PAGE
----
Among those who speak over radio, rather than public address systems, none can equal Vin Scully, who is reportedly returning this coming spring for his 66th year at the microphone for the Dodgers (once Brooklyn, now LA). Much like Sheppard, Scully must be heard to be believed. At live radio/tv announcing, he has long been the master artist. Last season I (in NYC) heard him over the Internet (mlb.com) working alone for the entire game, covering not only play by play but adding “color commentary,” which is to say bits of background information that are customarily provided by some sidekick commentator, usually a retired player.
For his solo performance, Scully, reluctant to travel far, nowadays covers only games no further away from home than Colorado and San Francisco. When the Dodgers play yet further away, two and sometimes three youngers guys are employed to do the work of one. (On Dodgers radio, which is easily accessible via the Internet, his television commentary is heard simultaneously for only three innings. Afterwards, two other guys take over the radio portion.)
Always Scully’s tone is measured, his diction clear, his information reliable, his voice intimate. He pauses frequently, in contrast to announcers who feel obliged to chat every second. Often the lack of background noise makes me believe that he’s actually broadcasting from another space, much as, say, Ronald Reagan used to do during the 1930s; but I’m informed that Scully is indeed at every game.
His information retrieval is particularlly impressive. Either he remembers the statistics of thousands of players, including rookies fresh to the major leagues; or he is surfing his computer as he talks. As the latter seems unlikely to me, given Scully’s age, my hunch is that he has assistants out of earshot who print out necessary information from their compters, resulting in papers that are handed to Scully to digest before he reads.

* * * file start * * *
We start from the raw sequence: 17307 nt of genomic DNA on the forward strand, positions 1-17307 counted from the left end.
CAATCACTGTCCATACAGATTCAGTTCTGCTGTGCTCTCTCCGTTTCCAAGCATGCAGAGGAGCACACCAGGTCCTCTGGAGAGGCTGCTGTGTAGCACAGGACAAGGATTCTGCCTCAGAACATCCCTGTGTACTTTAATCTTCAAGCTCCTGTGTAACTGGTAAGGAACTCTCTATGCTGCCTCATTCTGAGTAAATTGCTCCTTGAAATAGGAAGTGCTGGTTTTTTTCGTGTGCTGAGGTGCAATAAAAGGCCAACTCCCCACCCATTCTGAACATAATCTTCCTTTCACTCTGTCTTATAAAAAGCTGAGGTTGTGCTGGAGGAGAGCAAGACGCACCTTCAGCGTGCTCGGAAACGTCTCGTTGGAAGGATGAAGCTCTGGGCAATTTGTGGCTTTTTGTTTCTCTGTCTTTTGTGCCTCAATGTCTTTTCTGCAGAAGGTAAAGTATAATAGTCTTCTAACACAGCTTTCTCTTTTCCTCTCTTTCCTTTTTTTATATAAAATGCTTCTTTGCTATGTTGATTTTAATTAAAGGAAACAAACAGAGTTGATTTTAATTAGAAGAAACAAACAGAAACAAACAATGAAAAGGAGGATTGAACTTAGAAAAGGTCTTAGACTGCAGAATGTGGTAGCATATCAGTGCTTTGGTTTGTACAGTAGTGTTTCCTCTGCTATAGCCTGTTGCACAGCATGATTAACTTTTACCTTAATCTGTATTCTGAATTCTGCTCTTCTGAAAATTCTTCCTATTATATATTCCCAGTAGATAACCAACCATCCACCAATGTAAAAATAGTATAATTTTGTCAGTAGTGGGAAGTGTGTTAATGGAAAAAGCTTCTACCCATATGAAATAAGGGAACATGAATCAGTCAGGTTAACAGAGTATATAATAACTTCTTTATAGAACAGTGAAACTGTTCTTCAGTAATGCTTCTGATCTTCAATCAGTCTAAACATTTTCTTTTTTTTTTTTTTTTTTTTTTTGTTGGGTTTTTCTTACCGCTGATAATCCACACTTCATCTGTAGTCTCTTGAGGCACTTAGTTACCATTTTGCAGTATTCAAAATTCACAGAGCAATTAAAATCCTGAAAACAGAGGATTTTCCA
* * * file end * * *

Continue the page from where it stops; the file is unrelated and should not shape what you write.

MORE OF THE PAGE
He speaks with such definitive authority that I’m reminded of the American boss at RIAS in West Berlin telling me some thirty years ago how he envied the BBC. If it announced, he explained, that the end of the world had come, every listener would believe the BBC. If RIAS did likewise, listeners would telephone the station to ask if the news were really true. Scully is likewise never doubted.
How Scully manages not to sound his age is just as impressive to me as his face when it occasionally appears on screen—his skin devoid of age splotches, his smile wide, and, yes, his hair red. I listen to him and I watch him whenever I can, even if I don’t much care about the Dodgers.
From time to time the National Endowment for the Arts rewards older artists who have realized careers of unique achievement. Though Vin Scully probably doesn’t need more trophies or more money, he deserves some high recognition for mastering the art, as no one else can, of narrating spontaneously over public media.
Individual entries on Richard Kostelanetz’s work in several fields appear in various editions of Readers Guide to Twentieth-Century Writers, Merriam-Webster Encyclopedia of Literature, Contemporary Poets, Contemporary Novelists, Postmodern Fiction, Webster's Dictionary of American Writers, The HarperCollins Reader’s Encyclopedia of American Literature, Baker's Biographical Dictionary of Musicians, Directory of American Scholars, Who's Who in America, Who's Who in the World, Who's Who in American Art, NNDB.com, Wikipedia.com, and Britannica.com, among other distinguished directories. Otherwise, he survives in New York, where he was born, unemployed and thus overworked. His many books are available here.